Association of Polar Early Career Scientists
 

Sea-IceSea ice is defined as ice that grows in the ocean. It is an integral component in an intricate ecosystem that provides stability and nourishment in the food web in the Arctic and Antarctic regions. Though this is a significant component in ecological, biogeochemical, and geophysical systems at the poles, it also influences oceanic and atmosphere interaction on a global level. The physical structure of sea ice provides a significant contribution to Earth's ability to reflect and absorb incoming solar radiation. The reflectivity studied is known as albedo, which is the ratio of outgoing reflected radiation from the surface to incoming radiation. Optical properties in the different sea ice types, such as brine inclusions, air, and solid salts, govern the portion of incoming radiation that is reflected,absorbed, and scattered. Another important aspect of sea ice thickness pertains to the sea ice brine flux and its effect on thermohaline circulation (THC) affecting deepwater formation and upper ocean stability through saltwater and freshwater fluxes.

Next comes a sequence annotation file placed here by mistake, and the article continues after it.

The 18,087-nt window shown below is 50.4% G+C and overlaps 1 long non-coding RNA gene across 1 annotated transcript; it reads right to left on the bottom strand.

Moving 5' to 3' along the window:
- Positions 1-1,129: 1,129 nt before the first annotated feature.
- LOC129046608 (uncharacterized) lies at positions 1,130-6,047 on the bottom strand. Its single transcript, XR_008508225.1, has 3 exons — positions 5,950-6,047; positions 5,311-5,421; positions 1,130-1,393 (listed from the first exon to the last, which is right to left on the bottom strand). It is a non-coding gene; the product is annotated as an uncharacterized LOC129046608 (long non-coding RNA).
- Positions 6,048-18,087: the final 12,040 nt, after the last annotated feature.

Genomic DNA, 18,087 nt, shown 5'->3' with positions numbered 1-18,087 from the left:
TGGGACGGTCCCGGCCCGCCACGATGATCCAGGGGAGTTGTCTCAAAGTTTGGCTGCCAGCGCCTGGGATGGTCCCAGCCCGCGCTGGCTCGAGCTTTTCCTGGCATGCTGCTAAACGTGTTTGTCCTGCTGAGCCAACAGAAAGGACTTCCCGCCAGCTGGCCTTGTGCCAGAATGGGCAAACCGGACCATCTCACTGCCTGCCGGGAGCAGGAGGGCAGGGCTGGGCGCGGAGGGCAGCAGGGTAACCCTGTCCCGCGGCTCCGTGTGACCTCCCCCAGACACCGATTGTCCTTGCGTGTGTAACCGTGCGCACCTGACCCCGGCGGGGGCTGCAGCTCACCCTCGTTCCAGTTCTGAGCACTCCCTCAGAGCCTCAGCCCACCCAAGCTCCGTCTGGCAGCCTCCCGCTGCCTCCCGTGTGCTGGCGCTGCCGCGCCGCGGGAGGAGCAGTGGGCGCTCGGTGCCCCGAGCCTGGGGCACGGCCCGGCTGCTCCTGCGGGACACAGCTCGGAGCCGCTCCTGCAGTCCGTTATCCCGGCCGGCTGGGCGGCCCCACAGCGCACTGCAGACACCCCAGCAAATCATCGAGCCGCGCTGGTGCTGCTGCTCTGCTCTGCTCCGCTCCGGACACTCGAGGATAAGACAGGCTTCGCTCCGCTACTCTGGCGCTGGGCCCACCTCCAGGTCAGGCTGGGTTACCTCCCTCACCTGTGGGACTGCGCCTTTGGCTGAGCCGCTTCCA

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APECS International Directorate
Alfred Wegener Institute, Helmholtz Center for Polar and Marine Research
Telegrafenberg A43
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